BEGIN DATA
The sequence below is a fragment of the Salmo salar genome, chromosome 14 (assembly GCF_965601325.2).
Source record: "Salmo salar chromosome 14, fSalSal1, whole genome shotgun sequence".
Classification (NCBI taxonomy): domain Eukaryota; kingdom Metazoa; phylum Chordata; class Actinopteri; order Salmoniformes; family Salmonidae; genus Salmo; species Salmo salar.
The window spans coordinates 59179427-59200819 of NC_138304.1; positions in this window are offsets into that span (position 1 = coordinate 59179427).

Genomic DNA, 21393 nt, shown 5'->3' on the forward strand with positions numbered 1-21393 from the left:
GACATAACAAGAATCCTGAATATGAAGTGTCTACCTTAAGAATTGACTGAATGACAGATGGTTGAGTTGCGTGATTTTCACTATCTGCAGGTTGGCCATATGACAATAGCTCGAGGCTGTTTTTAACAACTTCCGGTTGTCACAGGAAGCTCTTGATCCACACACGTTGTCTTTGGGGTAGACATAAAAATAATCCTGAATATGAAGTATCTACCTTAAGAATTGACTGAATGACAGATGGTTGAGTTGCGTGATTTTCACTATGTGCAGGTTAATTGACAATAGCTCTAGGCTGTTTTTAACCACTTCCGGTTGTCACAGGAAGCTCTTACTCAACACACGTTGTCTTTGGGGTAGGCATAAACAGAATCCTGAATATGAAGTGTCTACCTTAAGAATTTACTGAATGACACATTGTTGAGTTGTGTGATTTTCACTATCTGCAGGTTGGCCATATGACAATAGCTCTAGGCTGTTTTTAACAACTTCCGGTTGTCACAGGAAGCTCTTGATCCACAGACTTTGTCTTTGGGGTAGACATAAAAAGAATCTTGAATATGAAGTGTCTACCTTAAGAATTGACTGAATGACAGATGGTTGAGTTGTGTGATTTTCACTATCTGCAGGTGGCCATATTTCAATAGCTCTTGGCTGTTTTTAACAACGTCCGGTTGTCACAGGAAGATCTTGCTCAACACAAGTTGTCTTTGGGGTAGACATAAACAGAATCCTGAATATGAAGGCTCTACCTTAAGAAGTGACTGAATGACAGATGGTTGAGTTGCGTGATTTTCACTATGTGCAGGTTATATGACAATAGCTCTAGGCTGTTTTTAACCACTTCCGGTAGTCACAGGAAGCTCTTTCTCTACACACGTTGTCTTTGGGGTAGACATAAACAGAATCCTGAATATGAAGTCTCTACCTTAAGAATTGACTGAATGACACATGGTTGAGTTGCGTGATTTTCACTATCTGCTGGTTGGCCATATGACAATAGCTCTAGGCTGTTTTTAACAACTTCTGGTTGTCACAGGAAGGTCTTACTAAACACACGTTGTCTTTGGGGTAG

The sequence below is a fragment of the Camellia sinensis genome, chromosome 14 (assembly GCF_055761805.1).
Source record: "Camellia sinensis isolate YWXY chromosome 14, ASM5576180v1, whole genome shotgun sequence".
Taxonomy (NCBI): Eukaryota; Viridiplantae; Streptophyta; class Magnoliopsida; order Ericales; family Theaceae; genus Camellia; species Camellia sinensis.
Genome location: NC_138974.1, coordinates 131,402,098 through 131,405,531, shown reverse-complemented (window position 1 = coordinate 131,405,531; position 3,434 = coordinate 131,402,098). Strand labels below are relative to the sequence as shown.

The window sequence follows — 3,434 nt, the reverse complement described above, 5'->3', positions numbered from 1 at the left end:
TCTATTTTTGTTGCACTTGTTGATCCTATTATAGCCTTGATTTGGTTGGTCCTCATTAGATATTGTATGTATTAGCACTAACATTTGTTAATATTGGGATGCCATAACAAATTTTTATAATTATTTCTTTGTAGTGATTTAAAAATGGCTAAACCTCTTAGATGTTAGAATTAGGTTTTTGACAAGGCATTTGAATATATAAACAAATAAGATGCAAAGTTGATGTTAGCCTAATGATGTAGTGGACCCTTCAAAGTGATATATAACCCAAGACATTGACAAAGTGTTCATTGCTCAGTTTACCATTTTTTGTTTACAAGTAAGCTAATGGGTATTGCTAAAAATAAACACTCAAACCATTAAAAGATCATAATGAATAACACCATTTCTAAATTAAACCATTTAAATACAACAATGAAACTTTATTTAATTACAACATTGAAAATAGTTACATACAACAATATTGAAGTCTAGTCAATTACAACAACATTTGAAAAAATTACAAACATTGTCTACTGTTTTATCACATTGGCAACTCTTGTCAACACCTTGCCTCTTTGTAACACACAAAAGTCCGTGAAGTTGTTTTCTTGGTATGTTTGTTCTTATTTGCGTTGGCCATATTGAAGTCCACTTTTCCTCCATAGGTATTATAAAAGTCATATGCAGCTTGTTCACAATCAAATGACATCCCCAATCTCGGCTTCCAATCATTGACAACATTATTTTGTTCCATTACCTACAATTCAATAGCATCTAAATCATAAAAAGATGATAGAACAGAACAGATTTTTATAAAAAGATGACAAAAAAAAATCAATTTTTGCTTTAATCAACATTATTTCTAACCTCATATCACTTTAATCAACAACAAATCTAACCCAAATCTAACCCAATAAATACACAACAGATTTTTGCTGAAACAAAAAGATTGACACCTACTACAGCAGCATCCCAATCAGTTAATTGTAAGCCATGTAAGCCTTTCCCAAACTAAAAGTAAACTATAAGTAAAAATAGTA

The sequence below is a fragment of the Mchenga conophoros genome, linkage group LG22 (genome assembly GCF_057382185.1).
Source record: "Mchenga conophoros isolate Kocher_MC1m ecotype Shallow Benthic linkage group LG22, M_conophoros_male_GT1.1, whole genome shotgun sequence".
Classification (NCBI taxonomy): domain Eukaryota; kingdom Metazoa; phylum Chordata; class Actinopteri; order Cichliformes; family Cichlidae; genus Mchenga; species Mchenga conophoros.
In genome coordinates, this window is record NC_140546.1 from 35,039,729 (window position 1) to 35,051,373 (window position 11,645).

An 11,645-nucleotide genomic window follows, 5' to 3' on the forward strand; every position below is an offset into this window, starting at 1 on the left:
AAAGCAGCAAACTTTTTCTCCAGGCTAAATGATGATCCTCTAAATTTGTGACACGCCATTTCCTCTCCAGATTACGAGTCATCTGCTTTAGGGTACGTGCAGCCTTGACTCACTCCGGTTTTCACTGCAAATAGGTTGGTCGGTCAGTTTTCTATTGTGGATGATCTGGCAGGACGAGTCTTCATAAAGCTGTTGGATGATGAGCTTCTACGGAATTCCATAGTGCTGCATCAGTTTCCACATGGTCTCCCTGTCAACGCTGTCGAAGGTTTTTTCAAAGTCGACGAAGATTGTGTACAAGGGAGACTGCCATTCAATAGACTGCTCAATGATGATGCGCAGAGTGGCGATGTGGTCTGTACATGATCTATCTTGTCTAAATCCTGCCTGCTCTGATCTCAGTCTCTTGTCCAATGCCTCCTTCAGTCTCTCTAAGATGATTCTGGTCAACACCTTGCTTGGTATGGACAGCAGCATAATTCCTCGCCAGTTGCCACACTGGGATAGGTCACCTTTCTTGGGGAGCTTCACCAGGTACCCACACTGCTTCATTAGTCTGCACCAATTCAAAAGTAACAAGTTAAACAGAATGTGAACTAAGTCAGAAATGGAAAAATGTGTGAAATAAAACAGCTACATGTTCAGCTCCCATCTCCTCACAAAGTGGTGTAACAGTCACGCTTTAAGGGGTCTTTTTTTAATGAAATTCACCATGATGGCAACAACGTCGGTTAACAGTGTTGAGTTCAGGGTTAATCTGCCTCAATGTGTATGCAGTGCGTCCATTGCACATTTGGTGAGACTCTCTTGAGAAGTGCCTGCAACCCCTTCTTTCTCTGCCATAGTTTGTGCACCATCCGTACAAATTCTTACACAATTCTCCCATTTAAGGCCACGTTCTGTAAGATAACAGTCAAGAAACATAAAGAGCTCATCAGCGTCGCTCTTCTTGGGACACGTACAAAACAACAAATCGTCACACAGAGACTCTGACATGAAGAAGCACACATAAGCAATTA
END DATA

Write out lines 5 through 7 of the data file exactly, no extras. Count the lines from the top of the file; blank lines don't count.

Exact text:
Genomic DNA, 21393 nt, shown 5'->3' on the forward strand with positions numbered 1-21393 from the left:
GACATAACAAGAATCCTGAATATGAAGTGTCTACCTTAAGAATTGACTGAATGACAGATGGTTGAGTTGCGTGATTTTCACTATCTGCAGGTTGGCCATATGACAATAGCTCGAGGCTGTTTTTAACAACTTCCGGTTGTCACAGGAAGCTCTTGATCCACACACGTTGTCTTTGGGGTAGACATAAAAATAATCCTGAATATGAAGTATCTACCTTAAGAATTGACTGAATGACAGATGGTTGAGTTGCGTGATTTTCACTATGTGCAGGTTAATTGACAATAGCTCTAGGCTGTTTTTAACCACTTCCGGTTGTCACAGGAAGCTCTTACTCAACACACGTTGTCTTTGGGGTAGGCATAAACAGAATCCTGAATATGAAGTGTCTACCTTAAGAATTTACTGAATGACACATTGTTGAGTTGTGTGATTTTCACTATCTGCAGGTTGGCCATATGACAATAGCTCTAGGCTGTTTTTAACAACTTCCGGTTGTCACAGGAAGCTCTTGATCCACAGACTTTGTCTTTGGGGTAGACATAAAAAGAATCTTGAATATGAAGTGTCTACCTTAAGAATTGACTGAATGACAGATGGTTGAGTTGTGTGATTTTCACTATCTGCAGGTGGCCATATTTCAATAGCTCTTGGCTGTTTTTAACAACGTCCGGTTGTCACAGGAAGATCTTGCTCAACACAAGTTGTCTTTGGGGTAGACATAAACAGAATCCTGAATATGAAGGCTCTACCTTAAGAAGTGACTGAATGACAGATGGTTGAGTTGCGTGATTTTCACTATGTGCAGGTTATATGACAATAGCTCTAGGCTGTTTTTAACCACTTCCGGTAGTCACAGGAAGCTCTTTCTCTACACACGTTGTCTTTGGGGTAGACATAAACAGAATCCTGAATATGAAGTCTCTACCTTAAGAATTGACTGAATGACACATGGTTGAGTTGCGTGATTTTCACTATCTGCTGGTTGGCCATATGACAATAGCTCTAGGCTGTTTTTAACAACTTCTGGTTGTCACAGGAAGGTCTTACTAAACACACGTTGTCTTTGGGGTAG

The sequence below is a fragment of the Camellia sinensis genome, chromosome 14 (assembly GCF_055761805.1).